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Object Timeline

1981

  • We acquired this object.

2011

2014

2019

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Sampler (Netherlands), 1831

This is a Sampler. It is dated 1831 and we acquired it in 1981. Its medium is silk embroidery on cotton foundation and its technique is embroidered in cross and eyelet stitches on plain weave foundation. It is a part of the Textiles department.

This sampler was embroidered by a 13-year-old girl with the initials “A. D. I.” from Gouda, in the Netherlands. A. D. I. combines popular Dutch sampler motifs with detailed embroidered scenes of country life, daily labor, and the hunt.
Together, the motifs and scenes provide some insight into A. D. I.’s values and lifestyle. Various animals surround the crest of the Netherlands, under which “Gouda” is embroidered. Working clockwise, the two horses represent high spiritedness and pride. The rabbit, perhaps symbolizing fertility, is paired with a stork to represent parental love. The dove clutching the olive branch is a well known symbol for peace, but also marital fidelity. The dove’s placement next to a pink carnation can be read in two ways: pink carnations have been used to symbolize the tears of the Virgin Mary, while pinks, close relatives of carnations, are used in Dutch painting to represent love and marriage. The dog at the foot of the carnation is another symbol of fidelity, perhaps representing devotion to faith and family. The peacock, seen near the lower left corner, is commonly a symbol for luxury and vanity. The combination of these motifs could be interpreted as an expression of the qualities of a good Dutch citizen: diligent and devoted to one’s country, family, and faith. To the right of the crest of the Netherlands stands the Dutch Maiden in the Garden of Holland, a popular personification of Holland. Below her are confronted lions, symbols of strength, courage, and steadfastness, which are also found in the crest of the Netherlands.
The importance of religion and faith are represented by the beehive on the right-hand side and the hart framed by flowers at the bottom center of the sampler. The beehive serves as a symbol of the church community. The hart, in a religious context, represents a longing for Christ. If reading the sampler through a religious lens, the peacock may be a symbol of vanity and decadence, since it is placed next to a scene with a goat and two sheep. In Christian symbolism, the goat has traditionally served as a symbol of the devil, while sheep represent the faithful flock. The negative symbolism of the peacock and the one goat among the two sheep might be balanced by the beehive on the right of the sampler to express the idea that vices can be avoided through faith and dedication to one’s church community.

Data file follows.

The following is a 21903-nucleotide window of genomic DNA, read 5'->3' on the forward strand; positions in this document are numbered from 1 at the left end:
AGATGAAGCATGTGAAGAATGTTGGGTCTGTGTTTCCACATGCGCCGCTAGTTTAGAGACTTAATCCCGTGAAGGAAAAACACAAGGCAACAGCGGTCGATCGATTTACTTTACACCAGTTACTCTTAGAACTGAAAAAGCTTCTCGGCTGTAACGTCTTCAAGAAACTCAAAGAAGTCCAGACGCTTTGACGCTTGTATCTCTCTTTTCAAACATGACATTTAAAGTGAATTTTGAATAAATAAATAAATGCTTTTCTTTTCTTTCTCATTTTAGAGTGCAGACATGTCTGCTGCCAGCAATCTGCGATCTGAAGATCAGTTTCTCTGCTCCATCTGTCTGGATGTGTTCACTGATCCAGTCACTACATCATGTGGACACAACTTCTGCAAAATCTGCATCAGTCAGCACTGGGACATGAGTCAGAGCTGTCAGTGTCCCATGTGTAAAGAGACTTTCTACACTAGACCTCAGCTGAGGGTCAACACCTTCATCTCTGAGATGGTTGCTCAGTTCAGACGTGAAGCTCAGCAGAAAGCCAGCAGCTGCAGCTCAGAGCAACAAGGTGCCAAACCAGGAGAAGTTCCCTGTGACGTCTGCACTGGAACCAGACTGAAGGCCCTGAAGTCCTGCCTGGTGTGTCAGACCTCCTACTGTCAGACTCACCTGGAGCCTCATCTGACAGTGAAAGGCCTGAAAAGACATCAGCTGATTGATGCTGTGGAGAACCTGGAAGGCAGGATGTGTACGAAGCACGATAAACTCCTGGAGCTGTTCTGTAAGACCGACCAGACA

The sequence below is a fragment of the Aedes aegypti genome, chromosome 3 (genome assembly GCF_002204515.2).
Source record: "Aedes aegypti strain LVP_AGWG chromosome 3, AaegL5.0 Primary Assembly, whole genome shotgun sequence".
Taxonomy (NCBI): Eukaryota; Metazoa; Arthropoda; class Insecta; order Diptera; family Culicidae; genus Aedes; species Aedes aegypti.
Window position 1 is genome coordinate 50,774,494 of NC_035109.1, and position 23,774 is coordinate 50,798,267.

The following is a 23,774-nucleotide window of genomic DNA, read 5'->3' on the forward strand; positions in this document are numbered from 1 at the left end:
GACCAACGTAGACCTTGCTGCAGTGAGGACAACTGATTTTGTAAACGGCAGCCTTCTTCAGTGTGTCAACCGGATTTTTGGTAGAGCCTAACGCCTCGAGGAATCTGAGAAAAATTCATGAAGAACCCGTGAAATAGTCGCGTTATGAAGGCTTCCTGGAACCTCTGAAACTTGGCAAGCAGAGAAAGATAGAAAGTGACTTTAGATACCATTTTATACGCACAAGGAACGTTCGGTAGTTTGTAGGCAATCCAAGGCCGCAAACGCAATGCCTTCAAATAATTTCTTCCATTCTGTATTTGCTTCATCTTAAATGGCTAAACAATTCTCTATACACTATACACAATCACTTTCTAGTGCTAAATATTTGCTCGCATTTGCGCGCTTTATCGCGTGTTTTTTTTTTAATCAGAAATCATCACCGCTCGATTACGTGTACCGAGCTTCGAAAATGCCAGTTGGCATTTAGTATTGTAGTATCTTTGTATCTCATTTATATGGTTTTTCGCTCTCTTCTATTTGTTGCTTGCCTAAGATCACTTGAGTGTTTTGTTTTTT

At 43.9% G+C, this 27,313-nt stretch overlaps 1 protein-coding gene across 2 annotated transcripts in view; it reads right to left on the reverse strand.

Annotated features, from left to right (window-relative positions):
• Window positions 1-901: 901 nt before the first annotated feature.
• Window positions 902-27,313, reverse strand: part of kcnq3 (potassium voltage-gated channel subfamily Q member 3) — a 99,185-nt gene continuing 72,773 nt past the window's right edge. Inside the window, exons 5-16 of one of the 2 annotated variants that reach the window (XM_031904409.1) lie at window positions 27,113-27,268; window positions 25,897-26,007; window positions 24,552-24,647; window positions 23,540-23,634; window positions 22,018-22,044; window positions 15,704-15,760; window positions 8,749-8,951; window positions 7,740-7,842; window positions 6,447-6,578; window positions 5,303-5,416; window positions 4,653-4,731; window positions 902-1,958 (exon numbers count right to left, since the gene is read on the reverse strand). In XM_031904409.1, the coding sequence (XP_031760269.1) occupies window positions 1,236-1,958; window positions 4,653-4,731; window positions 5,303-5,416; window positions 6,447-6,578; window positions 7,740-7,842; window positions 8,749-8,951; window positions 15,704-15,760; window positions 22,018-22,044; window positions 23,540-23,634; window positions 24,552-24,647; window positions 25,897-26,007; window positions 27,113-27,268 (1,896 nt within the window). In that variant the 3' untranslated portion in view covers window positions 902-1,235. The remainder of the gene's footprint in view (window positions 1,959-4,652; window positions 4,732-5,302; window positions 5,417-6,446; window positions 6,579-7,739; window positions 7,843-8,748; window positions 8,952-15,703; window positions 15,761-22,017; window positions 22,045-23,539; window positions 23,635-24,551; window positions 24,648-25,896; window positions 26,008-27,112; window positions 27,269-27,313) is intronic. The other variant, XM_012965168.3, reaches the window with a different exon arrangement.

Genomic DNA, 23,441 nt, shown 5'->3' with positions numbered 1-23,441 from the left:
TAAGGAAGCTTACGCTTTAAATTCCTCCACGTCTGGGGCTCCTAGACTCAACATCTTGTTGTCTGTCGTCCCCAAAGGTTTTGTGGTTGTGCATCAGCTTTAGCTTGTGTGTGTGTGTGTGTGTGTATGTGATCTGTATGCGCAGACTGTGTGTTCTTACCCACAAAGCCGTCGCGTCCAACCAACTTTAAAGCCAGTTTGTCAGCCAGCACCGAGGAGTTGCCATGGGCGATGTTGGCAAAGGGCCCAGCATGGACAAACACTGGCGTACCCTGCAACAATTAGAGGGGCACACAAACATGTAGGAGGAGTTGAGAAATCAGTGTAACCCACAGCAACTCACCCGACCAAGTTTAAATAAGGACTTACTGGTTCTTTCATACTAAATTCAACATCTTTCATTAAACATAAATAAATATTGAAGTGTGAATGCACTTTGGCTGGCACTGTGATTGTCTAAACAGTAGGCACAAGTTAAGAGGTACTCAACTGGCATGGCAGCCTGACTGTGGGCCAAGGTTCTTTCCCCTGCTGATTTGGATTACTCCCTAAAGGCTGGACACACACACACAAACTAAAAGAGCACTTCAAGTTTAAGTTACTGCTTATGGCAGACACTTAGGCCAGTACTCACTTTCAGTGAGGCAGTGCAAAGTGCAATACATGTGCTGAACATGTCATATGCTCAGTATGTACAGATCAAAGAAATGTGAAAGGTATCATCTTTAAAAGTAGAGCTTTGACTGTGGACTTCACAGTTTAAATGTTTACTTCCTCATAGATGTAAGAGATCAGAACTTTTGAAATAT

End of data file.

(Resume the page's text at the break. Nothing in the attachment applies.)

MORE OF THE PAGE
Although samplers were means for a young girl to practice her hand at stitching and refine her embroidery skills, samplers also served as a blank canvas upon which women could subtly express themselves through the reproduction of specific motifs and scenes. The symbolism of the selected motifs provides possible insight into the values and morals of the embroiderer’s community. Due to multiple meanings attributed to one motif, samplers are engaging objects which can be interpreted for meaning and not just seen as a display of skills.

This object was bequest of Gertrude M. Oppenheimer. It is credited Bequest of Gertrude M. Oppenheimer.

  • Model 302 Telephone, ca. 1937
  • cast and enamel-coated metal, steel, printed paper, rubber-sheathed cord.
  • Museum purchase from the Decorative Arts Association Acquisition Fund.
  • 1994-73-2

Its dimensions are

H x W: 48.3 x 48.3 cm (19 x 19 in.)

It is inscribed

A.D.I.

Cite this object as

Sampler (Netherlands), 1831; silk embroidery on cotton foundation; H x W: 48.3 x 48.3 cm (19 x 19 in.); Bequest of Gertrude M. Oppenheimer; 1981-28-243

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If you would like to cite this object in a Wikipedia article please use the following template:

<ref name=CH>{{cite web |url=https://www-6.collection.cooperhewitt.org/objects/18616615/ |title=Sampler (Netherlands), 1831 |author=Cooper Hewitt, Smithsonian Design Museum |accessdate=14 October 2019 |publisher=Smithsonian Institution}}</ref>